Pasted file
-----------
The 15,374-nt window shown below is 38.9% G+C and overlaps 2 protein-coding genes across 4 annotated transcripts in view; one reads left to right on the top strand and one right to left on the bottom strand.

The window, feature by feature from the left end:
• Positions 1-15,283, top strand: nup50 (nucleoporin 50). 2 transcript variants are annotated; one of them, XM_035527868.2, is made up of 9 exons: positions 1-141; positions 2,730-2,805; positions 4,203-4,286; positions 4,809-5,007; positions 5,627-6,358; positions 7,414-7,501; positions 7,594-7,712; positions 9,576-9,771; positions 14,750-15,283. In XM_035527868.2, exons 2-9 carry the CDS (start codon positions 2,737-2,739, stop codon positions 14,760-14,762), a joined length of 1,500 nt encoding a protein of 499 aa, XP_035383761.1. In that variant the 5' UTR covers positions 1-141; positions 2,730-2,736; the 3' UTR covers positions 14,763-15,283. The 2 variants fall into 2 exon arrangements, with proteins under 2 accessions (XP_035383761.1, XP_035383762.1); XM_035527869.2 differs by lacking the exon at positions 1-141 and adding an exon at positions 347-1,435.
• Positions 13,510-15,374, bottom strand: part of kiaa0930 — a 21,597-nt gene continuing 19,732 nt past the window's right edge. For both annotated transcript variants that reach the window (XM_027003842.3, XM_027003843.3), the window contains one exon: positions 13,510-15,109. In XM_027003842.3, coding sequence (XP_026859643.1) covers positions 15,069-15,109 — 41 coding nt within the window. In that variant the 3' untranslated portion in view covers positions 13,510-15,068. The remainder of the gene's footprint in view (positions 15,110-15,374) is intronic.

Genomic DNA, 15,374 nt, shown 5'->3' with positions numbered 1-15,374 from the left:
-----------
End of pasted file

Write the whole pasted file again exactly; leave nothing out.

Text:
The 15,374-nt window shown below is 38.9% G+C and overlaps 2 protein-coding genes across 4 annotated transcripts in view; one reads left to right on the top strand and one right to left on the bottom strand.

The window, feature by feature from the left end:
• Positions 1-15,283, top strand: nup50 (nucleoporin 50). 2 transcript variants are annotated; one of them, XM_035527868.2, is made up of 9 exons: positions 1-141; positions 2,730-2,805; positions 4,203-4,286; positions 4,809-5,007; positions 5,627-6,358; positions 7,414-7,501; positions 7,594-7,712; positions 9,576-9,771; positions 14,750-15,283. In XM_035527868.2, exons 2-9 carry the CDS (start codon positions 2,737-2,739, stop codon positions 14,760-14,762), a joined length of 1,500 nt encoding a protein of 499 aa, XP_035383761.1. In that variant the 5' UTR covers positions 1-141; positions 2,730-2,736; the 3' UTR covers positions 14,763-15,283. The 2 variants fall into 2 exon arrangements, with proteins under 2 accessions (XP_035383761.1, XP_035383762.1); XM_035527869.2 differs by lacking the exon at positions 1-141 and adding an exon at positions 347-1,435.
• Positions 13,510-15,374, bottom strand: part of kiaa0930 — a 21,597-nt gene continuing 19,732 nt past the window's right edge. For both annotated transcript variants that reach the window (XM_027003842.3, XM_027003843.3), the window contains one exon: positions 13,510-15,109. In XM_027003842.3, coding sequence (XP_026859643.1) covers positions 15,069-15,109 — 41 coding nt within the window. In that variant the 3' untranslated portion in view covers positions 13,510-15,068. The remainder of the gene's footprint in view (positions 15,110-15,374) is intronic.

Genomic DNA, 15,374 nt, shown 5'->3' with positions numbered 1-15,374 from the left: